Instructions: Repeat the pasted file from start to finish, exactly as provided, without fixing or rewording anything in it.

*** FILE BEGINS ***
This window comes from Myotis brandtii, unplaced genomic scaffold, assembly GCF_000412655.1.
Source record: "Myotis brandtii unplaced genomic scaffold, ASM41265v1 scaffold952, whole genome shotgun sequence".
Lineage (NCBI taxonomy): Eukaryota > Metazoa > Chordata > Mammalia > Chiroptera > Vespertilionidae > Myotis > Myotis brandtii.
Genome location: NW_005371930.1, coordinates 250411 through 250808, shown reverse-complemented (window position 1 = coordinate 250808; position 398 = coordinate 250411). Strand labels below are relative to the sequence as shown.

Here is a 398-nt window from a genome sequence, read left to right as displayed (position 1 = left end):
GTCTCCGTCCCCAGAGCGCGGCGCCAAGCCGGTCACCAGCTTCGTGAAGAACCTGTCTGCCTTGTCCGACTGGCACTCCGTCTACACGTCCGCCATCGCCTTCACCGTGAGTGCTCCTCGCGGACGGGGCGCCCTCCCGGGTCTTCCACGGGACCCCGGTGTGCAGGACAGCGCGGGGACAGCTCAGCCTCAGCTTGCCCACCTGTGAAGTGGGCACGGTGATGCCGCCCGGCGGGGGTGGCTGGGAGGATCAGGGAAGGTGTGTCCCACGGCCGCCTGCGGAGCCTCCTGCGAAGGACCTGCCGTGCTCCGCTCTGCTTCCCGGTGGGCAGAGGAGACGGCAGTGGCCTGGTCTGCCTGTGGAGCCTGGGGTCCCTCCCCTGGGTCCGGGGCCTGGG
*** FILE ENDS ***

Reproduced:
This window comes from Myotis brandtii, unplaced genomic scaffold, assembly GCF_000412655.1.
Source record: "Myotis brandtii unplaced genomic scaffold, ASM41265v1 scaffold952, whole genome shotgun sequence".
Lineage (NCBI taxonomy): Eukaryota > Metazoa > Chordata > Mammalia > Chiroptera > Vespertilionidae > Myotis > Myotis brandtii.
Genome location: NW_005371930.1, coordinates 250411 through 250808, shown reverse-complemented (window position 1 = coordinate 250808; position 398 = coordinate 250411). Strand labels below are relative to the sequence as shown.

Here is a 398-nt window from a genome sequence, read left to right as displayed (position 1 = left end):
GTCTCCGTCCCCAGAGCGCGGCGCCAAGCCGGTCACCAGCTTCGTGAAGAACCTGTCTGCCTTGTCCGACTGGCACTCCGTCTACACGTCCGCCATCGCCTTCACCGTGAGTGCTCCTCGCGGACGGGGCGCCCTCCCGGGTCTTCCACGGGACCCCGGTGTGCAGGACAGCGCGGGGACAGCTCAGCCTCAGCTTGCCCACCTGTGAAGTGGGCACGGTGATGCCGCCCGGCGGGGGTGGCTGGGAGGATCAGGGAAGGTGTGTCCCACGGCCGCCTGCGGAGCCTCCTGCGAAGGACCTGCCGTGCTCCGCTCTGCTTCCCGGTGGGCAGAGGAGACGGCAGTGGCCTGGTCTGCCTGTGGAGCCTGGGGTCCCTCCCCTGGGTCCGGGGCCTGGG